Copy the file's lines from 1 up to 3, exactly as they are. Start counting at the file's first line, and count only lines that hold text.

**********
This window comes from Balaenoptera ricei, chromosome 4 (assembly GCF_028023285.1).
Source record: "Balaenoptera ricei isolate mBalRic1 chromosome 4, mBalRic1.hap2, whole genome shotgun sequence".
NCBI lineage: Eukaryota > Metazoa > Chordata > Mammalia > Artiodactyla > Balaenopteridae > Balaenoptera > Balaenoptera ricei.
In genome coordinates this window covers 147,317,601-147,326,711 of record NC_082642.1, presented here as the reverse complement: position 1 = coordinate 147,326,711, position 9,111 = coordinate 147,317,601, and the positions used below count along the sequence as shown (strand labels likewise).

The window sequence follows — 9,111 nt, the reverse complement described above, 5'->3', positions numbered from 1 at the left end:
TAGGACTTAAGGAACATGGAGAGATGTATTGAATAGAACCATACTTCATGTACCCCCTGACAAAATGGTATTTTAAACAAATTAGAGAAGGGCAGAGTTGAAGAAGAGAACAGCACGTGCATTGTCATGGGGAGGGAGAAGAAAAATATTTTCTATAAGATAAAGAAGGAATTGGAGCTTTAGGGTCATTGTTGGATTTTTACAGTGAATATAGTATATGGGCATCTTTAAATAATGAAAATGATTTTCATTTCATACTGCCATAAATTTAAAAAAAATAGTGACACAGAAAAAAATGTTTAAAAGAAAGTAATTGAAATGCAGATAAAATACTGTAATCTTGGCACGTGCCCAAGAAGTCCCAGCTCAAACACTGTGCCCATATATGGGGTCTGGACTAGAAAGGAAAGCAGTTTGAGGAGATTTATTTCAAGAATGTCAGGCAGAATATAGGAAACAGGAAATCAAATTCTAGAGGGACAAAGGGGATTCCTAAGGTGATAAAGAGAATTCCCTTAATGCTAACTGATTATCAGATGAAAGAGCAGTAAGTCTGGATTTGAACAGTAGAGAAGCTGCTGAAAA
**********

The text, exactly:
This window comes from Balaenoptera ricei, chromosome 4 (assembly GCF_028023285.1).
Source record: "Balaenoptera ricei isolate mBalRic1 chromosome 4, mBalRic1.hap2, whole genome shotgun sequence".
NCBI lineage: Eukaryota > Metazoa > Chordata > Mammalia > Artiodactyla > Balaenopteridae > Balaenoptera > Balaenoptera ricei.